Not everybody experiences the dream of living and working in the Galapagos Islands. Carol Ann Bassett recently did, for almost a year, on assignment from National Geographic Books to research into the way Galapagos and its people were evolving over time. She lived in the idyllic surroundings of Academy Bay, quite a fitting location for a well-recognised academic and journalist.
Here is her story, The Paradox of Paradise, extracted with her permission from her book Galápagos at the Crossroads: Pirates, Biologists, Tourists, and Creationists Battle for Darwin’s Cradle of Evolution.
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In the time of the garua, when cold Pacific currents flow north from Antarctica, then west along the equator, a light fog shrouds the Galápagos Islands like a veil. In Spanish, garua means “mist,” and to the early explorers, pirates, and whalers who once passed through the archipelago, this ephemeral haze could be both seductive and deadly: The illusion of water called out like the legendary Sirens. Even Charles Darwin wrote in his field journal in September 1835: “The main evil under which these islands suffer is the scarcity of water.”
What Darwin and those before him did not understand was that the Galápagos had survived precisely because the lack of fresh water had rendered the islands uninhabitable to humans. But to the strange and lovely denizens dispersed to these islands by wind, water, and organic rafts, life had taken a different course. Land species that gained a foothold adapted to whatever food was available and evolved in ways unimaginable. Marine species thrived in the plankton-rich waters.
The Galapagos remained isolated until their accidental “discovery” in 1535 when Fray Tomás de Berlanga, the Bishop of Panama, and his crew were caught in a dead calm and drifted westward on the ocean currents. Berlanga described the islands as “dross, worthless,” and was glad when the trade winds returned to set his ship free from this haunting inferno. In time, those who followed would learn to adapt to this volcanic landscape, just as the bizarre life forms that had evolved here throughout the millennia: Giant land tortoises that can survive more than a hundred and fifty years. Marine iguanas that can hold their breath underwater for up to an hour. Cormorants that no longer need wings to fly. Vampire finches that feed on the blood of masked boobies. Daisies that have morphed into trees.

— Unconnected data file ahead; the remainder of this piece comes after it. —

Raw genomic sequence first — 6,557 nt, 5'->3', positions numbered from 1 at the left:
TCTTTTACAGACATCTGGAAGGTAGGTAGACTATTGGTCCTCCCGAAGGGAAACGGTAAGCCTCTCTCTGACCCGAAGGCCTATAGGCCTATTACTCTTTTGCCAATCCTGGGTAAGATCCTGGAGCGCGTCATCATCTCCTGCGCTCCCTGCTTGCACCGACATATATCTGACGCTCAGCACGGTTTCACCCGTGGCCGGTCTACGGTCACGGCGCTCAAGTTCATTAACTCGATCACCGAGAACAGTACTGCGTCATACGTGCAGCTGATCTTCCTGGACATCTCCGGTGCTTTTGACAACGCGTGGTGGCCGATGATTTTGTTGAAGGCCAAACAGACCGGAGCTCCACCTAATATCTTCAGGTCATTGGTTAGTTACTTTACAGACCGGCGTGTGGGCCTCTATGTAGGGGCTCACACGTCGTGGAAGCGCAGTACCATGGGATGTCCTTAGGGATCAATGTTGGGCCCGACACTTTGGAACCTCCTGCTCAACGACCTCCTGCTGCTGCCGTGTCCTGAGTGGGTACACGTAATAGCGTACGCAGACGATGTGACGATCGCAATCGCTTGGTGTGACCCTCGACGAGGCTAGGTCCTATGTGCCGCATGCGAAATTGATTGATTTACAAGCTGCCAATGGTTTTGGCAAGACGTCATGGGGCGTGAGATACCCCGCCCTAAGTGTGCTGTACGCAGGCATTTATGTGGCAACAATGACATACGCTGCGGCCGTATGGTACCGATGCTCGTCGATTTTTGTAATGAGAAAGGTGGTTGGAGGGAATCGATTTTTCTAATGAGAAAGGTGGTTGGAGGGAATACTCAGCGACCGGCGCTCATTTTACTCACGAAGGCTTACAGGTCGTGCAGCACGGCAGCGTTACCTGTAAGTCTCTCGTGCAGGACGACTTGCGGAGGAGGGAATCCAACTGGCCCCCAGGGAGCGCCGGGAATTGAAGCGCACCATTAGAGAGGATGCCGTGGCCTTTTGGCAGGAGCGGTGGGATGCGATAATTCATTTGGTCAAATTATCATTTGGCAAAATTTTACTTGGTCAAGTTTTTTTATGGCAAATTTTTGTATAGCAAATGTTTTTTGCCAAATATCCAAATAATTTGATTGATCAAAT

But these islands and their unusual denizens now stand at a critical crossroad—a collision course with 21st century values on how to manage tourism, immigration, and the invasive species that prey on the very life forms that make the Galapagos special. The islands are a protected World Heritage Site, and scientists, conservationists, and Galapageños are working to protect the archipelago before it’s too late.
I first visited the Galápagos in 1990 as a young journalist on assignment for a national magazine. Like most visitors I felt as though I was entering a primordial dreamscape where time and space had stood still. On Floreana Island, I watched a school of spotted eagle rays float through the waves like butterflies. In the darkness of night, bottle-nosed dolphins frolicked beside our tour boat, their dorsal fins radiant with bioluminescence—living light from microscopic organisms. I had come to Las Encantadas (the Enchanted Islands), as the early Spanish explorers called them. On North Seymour Island male frigate birds floated on thermals, their throats puffed out like giant red balloons to attract mates.
But what struck me most was the baby sea lion on Santiago Island that trailed me like a puppy and sniffed at my shoes, not knowing what to make of me. As I gazed out to sea I spotted a lone sea turtle, plowing through the waves like a dark leviathan. Perhaps this is what Darwin saw when he wrote that in the Galápagos, “Both in time and space, we seem to be brought near to that great fact—the mystery of mysteries—the first appearance of new beings on this earth.”
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Like Darwin, I too was captivated by the mystical quality of the islands, and throughout the years I continued studying the archipelago, its lifeforms, and how rapidly life was changing throughout the archipelago. Back in 1990 an estimated 12,000 colonists lived on the islands, most of them in Puerto Ayora. (Today, about 30,000 people call the Galapagos home.) Fishermen in shorts, tattered shirts, and sandals worked in the equatorial sun, building wooden boats and weaving nets. Few amenities existed back then for visitors. Makeshift kiosks sold seafood and trinkets made of endangered black coral. The village consisted of a few modest hotels, a restaurant, and a bar called El Booby whose T-shirts were popular among tourists. There was no bank, nor were there telephones. The electricity was turned off after midnight.
None of the trendy art galleries existed, nor did sushi restaurants, day spas, discotheques, or Internet cafes. Today, when you ask a Galapagueño what time it is, most will pull out a cell phone to check. The truth is, the Galapagos, a region with no indigenous roots or mythology—a cluster of remote islands known to the world for less than five centuries—has gone from the Stone Age to the Space Age in a matter of decades.